In this text, the company used a computerized text analyzer to determine who would receive this message. The program analyzed the words and language used and matched them with a list of phone numbers. The numbers corresponded to people interested in the message and who might purchase as a result.

This analysis also determined that the message was transactional and not promotional. The latter would have made it more difficult to process any orders.

Task-oriented Writing

The language in task-oriented writing differs somewhat from other types of written text. It is usually much more concise and straight to the point. Because of this, the writing process is usually short and uses few words.

Deep learning algorithms are used to find patterns in task-oriented writing. For example, a monetary amount is always preceded by the word “dollar,” or the dollar sign ($) is used. In this case, the algorithm would identify that the monetary amount in dollars is always preceded by “dollar” or the dollar sign.

Other examples of task-oriented writing are purchase receipts, email signatures, or text messages between family members. Emails and text messages sometimes go through the same analysis, especially if they’re going out to the same people.

For example: “Hi, I’m Joe, my address is 123 Main Street, Anytown USA 01234. My sister’s number is 555-555-5555. I’m having a party on September 20th, at 7 pm. Please RSVP to this email or text me if you’re coming.”

This information could be used to personalize a text message or email to show what was included in the previous texts.

Social Media Posts Analysis

Social media posts are informal and can include slang or other nonstandard languages, so it’s important to analyze them using the right tools. Social media posts analysis can help brands to identify trends and other insights about their customers.

For example:

“A social media user posts a picture of a TV commercial on Instagram. Other users respond with their opinions about the ad in the comments section.

The brand uses social media posts analysis to see what users are saying about the TV ad and what features or products are of interest. This analysis helps the brand to make informed decisions about future TV ads.”

Also, if social media users use slang words like “LOL,” “YOLO,” and “OMG,” it would be hard to make sense of the posts.

Textual analysis will decode:

• LOL-Laughing Out Loud
• YOLO-You Only Live Once
• OMG-Oh My God
Figure: Social Media coded language

For all these reasons, it is important to use the right tools for social media posts analysis.

Intent Detection

With textual analysis via machine learning, companies can detect customers’ intents.

For example, if someone searches for “engagement rings near me,” they want to purchase rings, not diamonds. The task will be interpreted in a different way than someone searching for “engagement diamonds near me.”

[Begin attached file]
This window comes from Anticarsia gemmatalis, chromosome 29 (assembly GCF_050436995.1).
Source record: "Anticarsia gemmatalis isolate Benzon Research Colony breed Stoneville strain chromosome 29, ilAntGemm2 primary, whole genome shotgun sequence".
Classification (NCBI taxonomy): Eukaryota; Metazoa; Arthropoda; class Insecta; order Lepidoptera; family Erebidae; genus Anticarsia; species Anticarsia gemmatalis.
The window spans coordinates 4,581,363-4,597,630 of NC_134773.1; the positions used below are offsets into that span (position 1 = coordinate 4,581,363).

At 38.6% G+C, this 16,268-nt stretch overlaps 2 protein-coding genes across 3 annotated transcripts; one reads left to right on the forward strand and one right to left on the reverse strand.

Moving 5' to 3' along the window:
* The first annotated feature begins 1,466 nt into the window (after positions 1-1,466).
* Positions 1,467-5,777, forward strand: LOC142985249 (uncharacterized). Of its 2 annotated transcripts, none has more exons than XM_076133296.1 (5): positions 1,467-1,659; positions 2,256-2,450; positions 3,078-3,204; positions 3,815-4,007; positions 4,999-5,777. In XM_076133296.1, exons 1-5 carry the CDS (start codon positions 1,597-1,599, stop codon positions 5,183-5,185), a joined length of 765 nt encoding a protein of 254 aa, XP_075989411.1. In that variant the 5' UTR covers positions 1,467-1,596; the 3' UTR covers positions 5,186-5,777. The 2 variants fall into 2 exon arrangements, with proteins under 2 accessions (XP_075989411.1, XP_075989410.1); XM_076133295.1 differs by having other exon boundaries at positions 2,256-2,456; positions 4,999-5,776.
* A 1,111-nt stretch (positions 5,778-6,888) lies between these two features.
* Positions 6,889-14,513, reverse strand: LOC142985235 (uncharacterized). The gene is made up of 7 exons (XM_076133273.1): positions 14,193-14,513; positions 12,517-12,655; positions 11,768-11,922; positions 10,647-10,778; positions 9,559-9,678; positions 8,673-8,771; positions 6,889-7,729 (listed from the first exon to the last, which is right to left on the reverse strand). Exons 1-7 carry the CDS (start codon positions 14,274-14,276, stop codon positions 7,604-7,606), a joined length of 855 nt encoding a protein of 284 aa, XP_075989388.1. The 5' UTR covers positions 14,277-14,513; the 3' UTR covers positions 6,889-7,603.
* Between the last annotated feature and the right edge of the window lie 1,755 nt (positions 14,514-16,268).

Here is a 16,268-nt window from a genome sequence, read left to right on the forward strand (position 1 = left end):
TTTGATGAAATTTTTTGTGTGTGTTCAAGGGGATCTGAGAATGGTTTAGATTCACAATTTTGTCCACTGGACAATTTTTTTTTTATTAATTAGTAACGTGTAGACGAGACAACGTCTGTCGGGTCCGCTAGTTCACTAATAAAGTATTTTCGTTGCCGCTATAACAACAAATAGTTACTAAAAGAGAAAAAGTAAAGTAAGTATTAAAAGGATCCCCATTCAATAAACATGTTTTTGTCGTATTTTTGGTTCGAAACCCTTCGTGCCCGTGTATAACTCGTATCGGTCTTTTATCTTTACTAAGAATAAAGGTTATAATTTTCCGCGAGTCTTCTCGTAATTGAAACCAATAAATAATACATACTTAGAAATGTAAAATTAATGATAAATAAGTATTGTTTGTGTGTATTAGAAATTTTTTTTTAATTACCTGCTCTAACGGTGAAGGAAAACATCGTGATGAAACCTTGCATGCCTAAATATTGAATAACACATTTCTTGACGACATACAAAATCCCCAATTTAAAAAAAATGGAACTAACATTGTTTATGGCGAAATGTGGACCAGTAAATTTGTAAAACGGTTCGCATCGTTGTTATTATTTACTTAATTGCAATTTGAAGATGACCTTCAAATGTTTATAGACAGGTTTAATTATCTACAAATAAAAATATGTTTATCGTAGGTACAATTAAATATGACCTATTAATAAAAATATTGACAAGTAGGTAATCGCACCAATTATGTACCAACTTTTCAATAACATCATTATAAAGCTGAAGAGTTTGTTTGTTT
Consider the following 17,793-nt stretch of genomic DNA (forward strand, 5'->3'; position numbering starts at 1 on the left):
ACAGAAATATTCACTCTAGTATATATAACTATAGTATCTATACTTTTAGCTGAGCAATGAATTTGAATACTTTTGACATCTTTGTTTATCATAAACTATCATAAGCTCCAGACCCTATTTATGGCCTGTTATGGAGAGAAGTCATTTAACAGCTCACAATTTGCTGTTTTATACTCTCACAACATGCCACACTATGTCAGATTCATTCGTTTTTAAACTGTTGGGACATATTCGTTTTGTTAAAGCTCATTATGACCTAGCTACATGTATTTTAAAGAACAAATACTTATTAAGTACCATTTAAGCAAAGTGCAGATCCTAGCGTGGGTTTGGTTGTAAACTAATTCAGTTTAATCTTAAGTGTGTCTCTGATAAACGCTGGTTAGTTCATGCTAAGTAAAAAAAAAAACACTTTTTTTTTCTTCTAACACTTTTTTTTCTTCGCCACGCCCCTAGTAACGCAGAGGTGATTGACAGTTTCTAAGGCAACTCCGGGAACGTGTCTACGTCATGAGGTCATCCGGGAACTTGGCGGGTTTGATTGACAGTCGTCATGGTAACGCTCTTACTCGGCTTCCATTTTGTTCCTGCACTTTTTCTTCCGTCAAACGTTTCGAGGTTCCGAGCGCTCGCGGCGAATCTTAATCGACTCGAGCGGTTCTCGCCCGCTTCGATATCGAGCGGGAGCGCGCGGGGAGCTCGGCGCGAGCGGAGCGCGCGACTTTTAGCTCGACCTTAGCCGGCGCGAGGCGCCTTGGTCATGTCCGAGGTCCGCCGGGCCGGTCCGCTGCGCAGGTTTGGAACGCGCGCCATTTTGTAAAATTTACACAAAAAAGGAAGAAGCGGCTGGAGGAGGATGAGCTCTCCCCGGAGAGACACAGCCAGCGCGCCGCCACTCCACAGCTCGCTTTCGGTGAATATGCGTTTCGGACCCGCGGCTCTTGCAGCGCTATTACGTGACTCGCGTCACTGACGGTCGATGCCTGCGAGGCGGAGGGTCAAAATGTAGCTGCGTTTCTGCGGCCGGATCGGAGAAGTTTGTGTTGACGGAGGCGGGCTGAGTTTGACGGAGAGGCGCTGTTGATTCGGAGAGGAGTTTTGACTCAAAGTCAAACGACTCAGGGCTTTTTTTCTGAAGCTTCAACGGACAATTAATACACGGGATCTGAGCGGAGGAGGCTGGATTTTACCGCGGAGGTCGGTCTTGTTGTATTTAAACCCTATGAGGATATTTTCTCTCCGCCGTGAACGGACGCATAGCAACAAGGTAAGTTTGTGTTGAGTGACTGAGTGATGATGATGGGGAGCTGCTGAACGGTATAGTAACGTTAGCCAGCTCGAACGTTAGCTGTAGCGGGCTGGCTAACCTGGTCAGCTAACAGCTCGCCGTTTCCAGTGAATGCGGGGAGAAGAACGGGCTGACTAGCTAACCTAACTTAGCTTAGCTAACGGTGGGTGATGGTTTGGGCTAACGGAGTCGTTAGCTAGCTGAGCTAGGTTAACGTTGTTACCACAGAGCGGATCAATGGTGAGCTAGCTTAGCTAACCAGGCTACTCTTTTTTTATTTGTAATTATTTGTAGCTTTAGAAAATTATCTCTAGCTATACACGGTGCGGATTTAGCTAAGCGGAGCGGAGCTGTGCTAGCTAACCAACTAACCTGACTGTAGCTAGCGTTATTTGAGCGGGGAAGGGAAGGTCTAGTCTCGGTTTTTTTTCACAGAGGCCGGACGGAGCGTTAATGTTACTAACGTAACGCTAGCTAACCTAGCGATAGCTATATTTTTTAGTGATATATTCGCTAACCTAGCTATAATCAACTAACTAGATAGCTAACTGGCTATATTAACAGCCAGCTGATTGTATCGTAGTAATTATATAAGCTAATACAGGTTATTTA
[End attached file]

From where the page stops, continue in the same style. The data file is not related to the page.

The algorithm would detect the intent behind a search and deliver results specific to that task.

In business, this means improving sales from customers who will spend more than other potential customers.

Textual analysis is used in both consumer and business applications for various tasks. The three main examples are:

1. Transactional
2. Informational
3. Task-oriented writing
Figure: Textual analysis uses in intent detection

All three uses of textual analysis include the need for machine learning.

Additionally, all three types of tasks are used to generate more sales and revenue in the business world. Because this is the case, analyzing the language of business is important for many companies.

Textual Analysis Methodologies

There are various common methods used to perform textual analysis, and the process can vary based on the type of data and the objective. The most common types include:

Lexical analysis

This method of textual analysis is used to count words, calculate frequencies, and compare them against other documents. These results are used to identify writing style, measure productivity, and more.

Data visualization

Figure: Data visualization tools

Data visualization is a method of textual analysis that uses charts, graphs, and other visual representations to find themes in data. These include word clouds, heat maps, and tag clouds.

Tag cloud analysis

It is a common type of data visualization and textual analysis. This process involves taking the words from a text and calculating their relative weights based on the frequency of use. These words are formatted as a tag cloud where the fonts represent those weights.

Paragraph extraction

A computer program will extract a paragraph from a text and then summarize or analyze it in this form of textual analysis. This is one of the most straightforward methods for extracting text.